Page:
Accessible, Creative, & Engaging Talks
As you become a more skilled researcher, you learn to use the language and jargon of your field to effectively communicate with colleagues within your discipline. Another important skill to develop as a researcher is learning how to explain your work to a general audience in clear language. Therefore, we invite all students presenting their work to apply to give an ACE Talk. These talks should be accessible, creative, and engaging.
Each student selected to give an ACE Talk will receive a $500 award and will speak for 15 minutes during the opening session at the Symposium.
Your application to give an ACE Talk is composed of two equally important pieces: your abstract and a 3-minute video of yourself explaining your project. Both your abstract and your video should be crafted with a broad audience in mind: avoid jargon and make sure to touch on what makes your research exciting. Registration for the Symposium, including your application to present an ACE Research Talk, is due on March 20, 2019.
ACE Talk applications are evaluated based on how well the abstract and the video convey the quality of the project, evidence of expertise in the discipline, accessibility, verbal communication skills, and the ability to engage a broad audience. You can see the ACE Talk Evaluation score sheet here (.pdf). Students applying in the arts should be sure to include both a brief example of their artwork (a composition, poem, painting, etc.) and a discussion of how it fits in with what other artists are doing.
Your abstract should provide a brief summary of your project. In 250 words or less, we want to know what you did, why you did it, how you did it, and what you found/made/discovered. The Writing Center has tips on their website about writing abstracts.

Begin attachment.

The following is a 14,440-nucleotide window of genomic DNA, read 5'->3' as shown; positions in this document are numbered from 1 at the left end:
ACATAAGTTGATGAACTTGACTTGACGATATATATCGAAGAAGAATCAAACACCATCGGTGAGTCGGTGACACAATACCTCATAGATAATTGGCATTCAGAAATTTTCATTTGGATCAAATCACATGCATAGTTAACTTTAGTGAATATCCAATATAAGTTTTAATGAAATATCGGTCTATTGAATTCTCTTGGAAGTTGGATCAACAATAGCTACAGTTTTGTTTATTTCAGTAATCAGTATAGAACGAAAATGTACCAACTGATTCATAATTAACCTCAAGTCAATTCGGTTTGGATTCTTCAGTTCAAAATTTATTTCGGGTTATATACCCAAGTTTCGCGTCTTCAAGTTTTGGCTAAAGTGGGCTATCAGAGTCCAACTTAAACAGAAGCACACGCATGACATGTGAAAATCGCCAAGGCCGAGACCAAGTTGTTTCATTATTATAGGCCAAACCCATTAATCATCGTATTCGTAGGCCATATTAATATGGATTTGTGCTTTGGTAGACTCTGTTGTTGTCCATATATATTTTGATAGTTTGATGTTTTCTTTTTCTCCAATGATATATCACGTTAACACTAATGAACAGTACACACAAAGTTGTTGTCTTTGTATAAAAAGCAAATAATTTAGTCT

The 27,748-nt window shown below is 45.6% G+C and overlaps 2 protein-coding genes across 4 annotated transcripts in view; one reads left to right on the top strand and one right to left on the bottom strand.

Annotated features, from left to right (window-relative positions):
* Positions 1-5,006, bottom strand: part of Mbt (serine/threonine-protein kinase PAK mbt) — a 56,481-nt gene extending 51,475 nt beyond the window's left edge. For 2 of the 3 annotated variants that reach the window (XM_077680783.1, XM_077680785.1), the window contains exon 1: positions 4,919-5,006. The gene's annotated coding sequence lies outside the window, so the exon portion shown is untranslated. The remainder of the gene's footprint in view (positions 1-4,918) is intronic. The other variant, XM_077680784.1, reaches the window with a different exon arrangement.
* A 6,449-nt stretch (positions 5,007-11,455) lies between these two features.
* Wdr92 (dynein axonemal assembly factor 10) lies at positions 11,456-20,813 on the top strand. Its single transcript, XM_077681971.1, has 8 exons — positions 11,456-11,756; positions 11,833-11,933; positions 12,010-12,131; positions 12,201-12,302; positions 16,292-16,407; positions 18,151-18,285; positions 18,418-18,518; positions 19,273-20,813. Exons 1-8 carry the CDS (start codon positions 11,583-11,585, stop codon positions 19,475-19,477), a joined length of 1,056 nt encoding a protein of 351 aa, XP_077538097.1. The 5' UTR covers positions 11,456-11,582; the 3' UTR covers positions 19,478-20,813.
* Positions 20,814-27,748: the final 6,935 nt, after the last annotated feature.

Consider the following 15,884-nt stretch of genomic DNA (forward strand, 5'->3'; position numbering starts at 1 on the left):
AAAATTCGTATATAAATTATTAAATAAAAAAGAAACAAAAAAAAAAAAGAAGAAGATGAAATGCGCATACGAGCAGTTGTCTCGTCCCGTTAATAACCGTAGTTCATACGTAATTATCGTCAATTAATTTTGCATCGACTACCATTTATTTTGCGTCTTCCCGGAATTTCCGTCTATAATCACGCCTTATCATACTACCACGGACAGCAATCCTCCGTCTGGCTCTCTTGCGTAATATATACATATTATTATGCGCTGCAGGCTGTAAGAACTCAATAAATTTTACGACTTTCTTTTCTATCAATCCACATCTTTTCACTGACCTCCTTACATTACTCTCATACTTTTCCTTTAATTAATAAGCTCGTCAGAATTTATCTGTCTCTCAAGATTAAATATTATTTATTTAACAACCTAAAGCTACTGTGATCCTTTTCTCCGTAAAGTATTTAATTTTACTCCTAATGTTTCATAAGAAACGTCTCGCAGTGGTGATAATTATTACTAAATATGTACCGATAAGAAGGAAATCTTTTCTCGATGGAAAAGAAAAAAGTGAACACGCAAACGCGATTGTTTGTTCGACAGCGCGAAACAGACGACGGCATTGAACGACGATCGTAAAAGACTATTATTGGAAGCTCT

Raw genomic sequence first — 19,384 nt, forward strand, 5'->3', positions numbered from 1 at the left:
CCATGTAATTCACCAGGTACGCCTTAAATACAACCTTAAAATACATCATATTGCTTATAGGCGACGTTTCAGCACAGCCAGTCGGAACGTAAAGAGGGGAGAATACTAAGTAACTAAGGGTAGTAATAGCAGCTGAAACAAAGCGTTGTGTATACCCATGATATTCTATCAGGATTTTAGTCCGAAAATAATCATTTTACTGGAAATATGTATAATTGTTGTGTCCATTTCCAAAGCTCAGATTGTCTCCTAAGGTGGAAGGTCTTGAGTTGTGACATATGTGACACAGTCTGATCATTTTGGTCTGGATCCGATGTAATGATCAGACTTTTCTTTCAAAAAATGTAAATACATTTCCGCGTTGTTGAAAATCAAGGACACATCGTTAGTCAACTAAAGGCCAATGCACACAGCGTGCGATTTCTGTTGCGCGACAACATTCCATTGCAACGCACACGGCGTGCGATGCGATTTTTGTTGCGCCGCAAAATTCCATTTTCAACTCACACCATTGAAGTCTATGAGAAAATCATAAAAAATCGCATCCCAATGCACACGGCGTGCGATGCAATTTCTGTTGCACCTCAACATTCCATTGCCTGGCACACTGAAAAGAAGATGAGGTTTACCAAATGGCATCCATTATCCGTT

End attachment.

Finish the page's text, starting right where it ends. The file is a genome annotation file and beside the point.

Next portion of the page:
2. Three-Minute Video
Your video should give us a preview of how you will make your project accessible, creative, and engaging to a general audience. Be our guide in understanding your research.
You may use any camera you have available, including a webcam. We are most concerned about the quality of your research project and the approach you take to explain your work, not your video camera quality.
KU's Media Production Studio provides free access to computers with video editing software, webcameras, a sound recording booth, and staff that will help you with any of these tools.
Here are a couple of application videos from previous ACE Talk presenters. You should notice that each student used different technology and software to make the video. What they have in common is that they did a good job of making their research understandable to a general audience.
ACE Talk- Ecopoetics from Rachel Cross on Vimeo.
ACE Talk - Lipid Monolayer Compression Isotherms for Characterization of Adjuvant Mechanisms of Action from Andrea Livingston on YouTube
ACE Talk - An Examination of the Structure of Obsessive Compulsive Personality Traits in Autism Spectrum Disorders Using Network Analysis from Katherine Deckert.
Other Examples & Tips:
- This website also gives great examples of the types of videos we are seeking: http://threeminutethesis.org/3mt-showcase
- Get some tips from KU's Center for Environmentally Beneficial Catalysis about communicating your research to a broad audience: http://cebc.ku.edu/professional-development